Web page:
In 1778, Spanish King Carlos III decided to take advantage of the American Revolution to declare war against his British rival. In 1779, to avoid flooding, Spanish Commandant Balthazár de Villiers moved the Post back to Écores Rouges. At first, his new Post did not even have a real fort, but fighting among the British, Spanish, and various Indian groups resulting from the American Revolution made local French settlers fear a Chickasaw attack. The settlers insisted on building a fort where they could seek protection. Villiers named it Fort Carlos III for his king.

The soldiers and settlers would soon be glad for the new fort when Chickasaw and British forces attacked in the westernmost battle of the Revolutionary War. The British and the American rebels had already made peace, but violence was continuing on the Mississippi. On April 17, 1783, a force of at least sixty British men, a dozen Chickasaw, and a few African Americans, led by Scottish trader James Colbert, attacked. To defend the Post, the commandant, Captain Jacobo Du Breuil, had only thirty Spanish soldiers, four Quapaw, and a handful of neighboring French settlers. Knowing that the attackers had little fear of the few Europeans protecting the Post, Du Breuil ordered his men to “yell like attacking Indians.” To give credence to the pretense that Indians were defending the fort, one of the four Quapaw ran into the midst of the attackers and threateningly planted a tomahawk in the ground. Believing the deception, Colbert’s forces fled, taking the prisoners they had captured. The next day, Quapaw Chief Angaska crossed the Mississippi River with 100 Quapaw and twenty Spanish soldiers and persuaded Colbert to surrender most of the prisoners.

Territorial Years through the Civil War
In 1800, Spain retroceded Louisiana to Napoleon, but the French did not reoccupy the colony. Thus, in 1804, after the Louisiana Purchase of the previous year, Spanish troops transferred the Post to the United States. That year, the United States established a military presence at Arkansas Post, staffed by Lieutenant James Many, a sergeant, two corporals, and fourteen soldiers. The next year, John B. Treat opened an official U.S. trading factory there, and it operated until 1810. Even after the factory closed, Arkansas Post remained an important center of settlement, business, and governance. After Jean Lafitte’s espionage mission on behalf of Spain in 1816, he advised that Americans would continue expanding westward and that Spain should focus upon their holdings in Mexico. In 1817, Frenchman Frederick Notrebe had established himself as a businessman in the area and was one of the first to set up a cotton plantation with slave labor. When Arkansas became a territory in 1819, Arkansas Post, as its largest and most important town, became its capital. As settlers moved into regions north, west, and southwest of the Post, however, the population center shifted from the Post. In 1821, the capital moved to the new town of Little Rock (Pulaski County).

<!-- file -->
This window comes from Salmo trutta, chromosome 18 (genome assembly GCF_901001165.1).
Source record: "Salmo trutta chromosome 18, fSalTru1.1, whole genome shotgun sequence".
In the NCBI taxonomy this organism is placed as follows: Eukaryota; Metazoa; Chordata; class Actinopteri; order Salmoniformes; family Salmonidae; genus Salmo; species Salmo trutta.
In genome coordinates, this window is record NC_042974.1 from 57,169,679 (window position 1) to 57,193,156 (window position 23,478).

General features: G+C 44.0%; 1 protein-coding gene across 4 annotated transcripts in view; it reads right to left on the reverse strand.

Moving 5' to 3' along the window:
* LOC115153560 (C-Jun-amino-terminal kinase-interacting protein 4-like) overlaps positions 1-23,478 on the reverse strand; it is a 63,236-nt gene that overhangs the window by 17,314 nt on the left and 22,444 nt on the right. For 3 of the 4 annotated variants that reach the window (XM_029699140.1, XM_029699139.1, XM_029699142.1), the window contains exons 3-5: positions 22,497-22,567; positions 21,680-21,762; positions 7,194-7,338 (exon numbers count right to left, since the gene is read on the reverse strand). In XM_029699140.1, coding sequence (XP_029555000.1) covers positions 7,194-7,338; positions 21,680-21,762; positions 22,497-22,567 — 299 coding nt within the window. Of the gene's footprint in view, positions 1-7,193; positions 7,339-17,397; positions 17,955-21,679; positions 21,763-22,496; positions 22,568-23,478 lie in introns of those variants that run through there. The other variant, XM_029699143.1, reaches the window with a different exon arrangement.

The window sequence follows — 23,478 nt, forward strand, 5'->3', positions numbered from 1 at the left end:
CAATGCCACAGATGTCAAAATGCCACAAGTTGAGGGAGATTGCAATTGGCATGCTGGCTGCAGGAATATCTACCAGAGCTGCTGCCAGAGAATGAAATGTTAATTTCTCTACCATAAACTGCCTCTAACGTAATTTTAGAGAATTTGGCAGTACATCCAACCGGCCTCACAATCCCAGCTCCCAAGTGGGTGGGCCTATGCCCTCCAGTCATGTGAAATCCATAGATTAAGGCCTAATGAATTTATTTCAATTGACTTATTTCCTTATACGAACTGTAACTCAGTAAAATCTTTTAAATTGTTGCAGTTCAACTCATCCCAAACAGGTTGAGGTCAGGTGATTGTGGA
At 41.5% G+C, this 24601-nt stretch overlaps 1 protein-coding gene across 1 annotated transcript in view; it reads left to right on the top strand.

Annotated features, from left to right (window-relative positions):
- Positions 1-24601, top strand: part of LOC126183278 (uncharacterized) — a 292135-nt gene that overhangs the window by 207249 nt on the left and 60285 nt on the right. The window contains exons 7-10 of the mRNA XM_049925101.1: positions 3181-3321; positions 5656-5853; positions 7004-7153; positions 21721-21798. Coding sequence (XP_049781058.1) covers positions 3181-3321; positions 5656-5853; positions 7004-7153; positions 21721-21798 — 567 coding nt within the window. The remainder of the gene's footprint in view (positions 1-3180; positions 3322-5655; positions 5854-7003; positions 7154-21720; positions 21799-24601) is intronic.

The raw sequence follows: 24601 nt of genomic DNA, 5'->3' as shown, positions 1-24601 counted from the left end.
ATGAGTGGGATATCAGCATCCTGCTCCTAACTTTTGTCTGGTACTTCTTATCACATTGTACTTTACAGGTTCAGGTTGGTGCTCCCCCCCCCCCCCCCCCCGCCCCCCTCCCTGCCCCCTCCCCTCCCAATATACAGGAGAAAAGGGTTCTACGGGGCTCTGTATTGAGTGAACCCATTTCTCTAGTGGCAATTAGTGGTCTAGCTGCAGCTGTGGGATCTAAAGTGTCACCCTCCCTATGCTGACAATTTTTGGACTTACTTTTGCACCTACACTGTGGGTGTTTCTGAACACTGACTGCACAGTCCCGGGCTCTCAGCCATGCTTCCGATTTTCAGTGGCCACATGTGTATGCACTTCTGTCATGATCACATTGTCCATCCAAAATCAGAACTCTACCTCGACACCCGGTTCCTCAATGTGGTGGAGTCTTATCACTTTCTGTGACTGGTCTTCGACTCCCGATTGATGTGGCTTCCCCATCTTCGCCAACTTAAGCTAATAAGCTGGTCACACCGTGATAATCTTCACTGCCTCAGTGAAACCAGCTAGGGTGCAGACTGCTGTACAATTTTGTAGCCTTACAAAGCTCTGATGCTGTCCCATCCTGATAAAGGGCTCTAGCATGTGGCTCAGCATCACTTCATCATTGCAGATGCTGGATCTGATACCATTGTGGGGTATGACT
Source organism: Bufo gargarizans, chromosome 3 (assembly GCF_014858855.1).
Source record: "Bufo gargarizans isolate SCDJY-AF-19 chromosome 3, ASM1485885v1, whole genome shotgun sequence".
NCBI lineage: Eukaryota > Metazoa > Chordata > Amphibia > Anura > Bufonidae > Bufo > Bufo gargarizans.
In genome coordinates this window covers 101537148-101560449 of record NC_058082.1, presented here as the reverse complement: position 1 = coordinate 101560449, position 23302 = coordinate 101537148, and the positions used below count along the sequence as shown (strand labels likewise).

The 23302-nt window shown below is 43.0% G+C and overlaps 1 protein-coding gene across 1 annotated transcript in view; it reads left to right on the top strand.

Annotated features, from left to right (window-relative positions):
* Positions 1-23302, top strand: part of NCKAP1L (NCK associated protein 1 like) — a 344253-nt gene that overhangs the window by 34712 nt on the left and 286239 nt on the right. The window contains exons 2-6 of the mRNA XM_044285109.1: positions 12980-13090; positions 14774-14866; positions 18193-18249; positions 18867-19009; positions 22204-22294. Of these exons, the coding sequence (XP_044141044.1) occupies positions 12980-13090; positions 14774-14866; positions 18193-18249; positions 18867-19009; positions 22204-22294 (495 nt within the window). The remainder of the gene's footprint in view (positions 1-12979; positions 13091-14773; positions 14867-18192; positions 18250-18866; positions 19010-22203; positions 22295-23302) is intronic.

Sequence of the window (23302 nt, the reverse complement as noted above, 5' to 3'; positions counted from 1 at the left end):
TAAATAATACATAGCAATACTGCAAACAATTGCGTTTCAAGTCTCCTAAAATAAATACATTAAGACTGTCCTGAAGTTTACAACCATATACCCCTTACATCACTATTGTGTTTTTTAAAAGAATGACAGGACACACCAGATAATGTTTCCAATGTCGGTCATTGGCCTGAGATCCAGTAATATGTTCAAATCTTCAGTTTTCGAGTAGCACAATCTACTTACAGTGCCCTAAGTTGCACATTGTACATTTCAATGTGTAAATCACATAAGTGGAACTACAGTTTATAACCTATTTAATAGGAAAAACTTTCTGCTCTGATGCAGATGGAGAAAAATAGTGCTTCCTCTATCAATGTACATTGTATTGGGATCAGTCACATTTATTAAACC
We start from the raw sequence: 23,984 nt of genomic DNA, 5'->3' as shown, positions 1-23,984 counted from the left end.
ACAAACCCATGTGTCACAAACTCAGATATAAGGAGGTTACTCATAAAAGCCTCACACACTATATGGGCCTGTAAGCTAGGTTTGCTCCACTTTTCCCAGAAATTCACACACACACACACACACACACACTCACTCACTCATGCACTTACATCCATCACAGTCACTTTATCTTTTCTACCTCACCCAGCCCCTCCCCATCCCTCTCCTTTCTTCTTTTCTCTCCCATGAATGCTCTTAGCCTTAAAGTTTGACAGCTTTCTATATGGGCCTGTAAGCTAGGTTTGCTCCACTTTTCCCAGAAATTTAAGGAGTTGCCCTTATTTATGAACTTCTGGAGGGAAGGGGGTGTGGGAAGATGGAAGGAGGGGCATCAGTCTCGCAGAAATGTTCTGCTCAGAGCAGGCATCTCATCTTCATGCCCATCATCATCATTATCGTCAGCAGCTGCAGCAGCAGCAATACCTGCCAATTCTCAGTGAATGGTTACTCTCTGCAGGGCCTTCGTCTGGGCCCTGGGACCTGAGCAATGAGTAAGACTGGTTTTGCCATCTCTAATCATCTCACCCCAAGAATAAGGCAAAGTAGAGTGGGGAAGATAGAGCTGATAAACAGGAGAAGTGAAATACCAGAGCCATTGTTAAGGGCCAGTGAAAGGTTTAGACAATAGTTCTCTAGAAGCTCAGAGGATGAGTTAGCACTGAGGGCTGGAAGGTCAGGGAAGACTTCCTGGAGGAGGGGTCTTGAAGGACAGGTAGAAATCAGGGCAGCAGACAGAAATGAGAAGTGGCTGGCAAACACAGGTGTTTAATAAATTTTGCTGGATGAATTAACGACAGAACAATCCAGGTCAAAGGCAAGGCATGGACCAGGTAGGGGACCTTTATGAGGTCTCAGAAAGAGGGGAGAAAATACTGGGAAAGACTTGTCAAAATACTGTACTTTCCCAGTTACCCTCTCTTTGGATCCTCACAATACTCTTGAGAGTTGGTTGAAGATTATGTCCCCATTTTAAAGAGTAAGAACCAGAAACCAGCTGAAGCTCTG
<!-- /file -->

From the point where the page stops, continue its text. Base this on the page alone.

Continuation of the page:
Arkansas Post rose to prominence again briefly during the Civil War. In the fall of 1862, Confederate forces chose its strategic location near the Mississippi to build Fort Hindman. The Post’s success in disrupting Union communication and supply lines led to a Union attack on January 11, 1863. The Post’s 5,000 troops were greatly outnumbered by the Union’s 32,000 infantry and 1,000 cavalry. After heavy attack from Union gunboats, the Confederate troops surrendered. The fort was destroyed, along with the remaining houses from the French and Spanish periods.